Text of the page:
John F. Kennedy.1

Nearly every American who is at least 57 remembers where they were and what they were doing when they heard President Kennedy was shot—as  it turned out assassinated—50 years ago, November 22, 1963, by Communist Lee Harvey Oswald.  As you reflect on the rhetoric and tactics of today’s Saul Alinsky radical Democrats, devour these few examples from the soaring patriotic rhetoric of America’s 35th President who was so committed to freedom and other God (never government) rights:

“We observe today not a victory of party but a celebration of freedom …”

“[T]he same revolutionary beliefs for which our forebears fought are still at issue around the globe ―the belief that the rights of man come not from the generosity of the state but from the hand of God.”

“We dare not forget today that we are the heirs of that first revolution. Let the word go forth from this time and place, to friend and foe alike, that the torch has been passed to a new generation of Americans ―born in this century, tempered by war, disciplined by a hard and bitter peace, proud of our ancient heritage ―and unwilling to witness or permit the slow undoing of those human rights to which this nation has always been committed, and to which we are committed today at home and around the world.

“Let every nation know, whether it wishes us well or ill, that we shall pay any price, bear any burden, meet any hardship, support any friend, oppose any foe to assure the survival and the success of liberty.

“This much we pledge ―and more.”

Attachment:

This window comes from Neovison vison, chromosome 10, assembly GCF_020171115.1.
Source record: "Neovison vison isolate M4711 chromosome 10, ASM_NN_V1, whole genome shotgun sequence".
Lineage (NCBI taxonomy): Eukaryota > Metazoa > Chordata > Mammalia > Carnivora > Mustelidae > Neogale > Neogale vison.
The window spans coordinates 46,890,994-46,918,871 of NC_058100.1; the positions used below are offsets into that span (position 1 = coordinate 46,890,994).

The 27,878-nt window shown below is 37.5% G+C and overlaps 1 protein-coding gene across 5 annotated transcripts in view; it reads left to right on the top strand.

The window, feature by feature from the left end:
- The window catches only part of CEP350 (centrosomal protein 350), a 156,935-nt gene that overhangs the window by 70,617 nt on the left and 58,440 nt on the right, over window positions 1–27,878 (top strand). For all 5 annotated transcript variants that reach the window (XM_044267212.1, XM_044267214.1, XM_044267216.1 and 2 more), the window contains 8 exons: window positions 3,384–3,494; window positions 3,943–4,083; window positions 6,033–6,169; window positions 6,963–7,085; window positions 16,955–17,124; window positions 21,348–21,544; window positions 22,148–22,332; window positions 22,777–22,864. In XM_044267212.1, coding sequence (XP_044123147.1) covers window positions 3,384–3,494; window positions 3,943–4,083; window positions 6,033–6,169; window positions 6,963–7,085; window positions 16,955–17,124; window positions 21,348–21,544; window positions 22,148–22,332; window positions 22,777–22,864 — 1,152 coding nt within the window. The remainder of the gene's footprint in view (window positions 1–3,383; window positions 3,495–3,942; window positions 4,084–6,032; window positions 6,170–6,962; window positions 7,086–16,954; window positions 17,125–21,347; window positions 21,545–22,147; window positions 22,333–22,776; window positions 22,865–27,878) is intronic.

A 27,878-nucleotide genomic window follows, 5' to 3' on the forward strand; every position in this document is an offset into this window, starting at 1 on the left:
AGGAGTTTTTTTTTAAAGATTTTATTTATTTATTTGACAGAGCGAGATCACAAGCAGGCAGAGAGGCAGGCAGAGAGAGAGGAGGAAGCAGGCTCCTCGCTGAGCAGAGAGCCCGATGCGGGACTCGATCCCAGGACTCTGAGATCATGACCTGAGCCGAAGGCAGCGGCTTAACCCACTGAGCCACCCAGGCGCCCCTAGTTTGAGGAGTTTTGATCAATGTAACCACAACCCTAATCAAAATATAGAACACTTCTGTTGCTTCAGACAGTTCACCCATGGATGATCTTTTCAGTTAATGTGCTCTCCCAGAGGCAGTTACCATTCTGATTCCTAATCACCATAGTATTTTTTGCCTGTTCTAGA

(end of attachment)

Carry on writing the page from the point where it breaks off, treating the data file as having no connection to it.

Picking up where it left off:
“[I]n the past, those who foolishly sought power by riding the back of the tiger ended up inside.”

“Let [all nations] unite to heed in all corners of the earth the command of Isaiah ―to “undo the heavy burdens . . . (and) let the oppressed go free.”

“And so, my fellow Americans: ask not what your country can do for you ―ask what you can do for your country.

“My fellow citizens of the world: ask not what America will do for you, but what together we can do for the freedom of man.

“Finally, whether you are citizens of America or citizens of the world, ask of us here the same high standards of strength and sacrifice which we ask of you. With a good conscience our only sure reward, with history the final judge of our deeds, let us go forth to lead the land we love, asking His blessing and His help, but knowing that here on earth God’s work must truly be our own.”

About Richard Johnson

Richard Johnson: a mature Christian who understands the sweep of history, the unique role of America and these times clearly and precisely.
This entry was posted in Celebrating America, Character, Liberty, Reclaiming and Restoring America. Bookmark the permalink.


  1. rubyanng says:

    Reblogged this on Rubyanng's Blog and commented:

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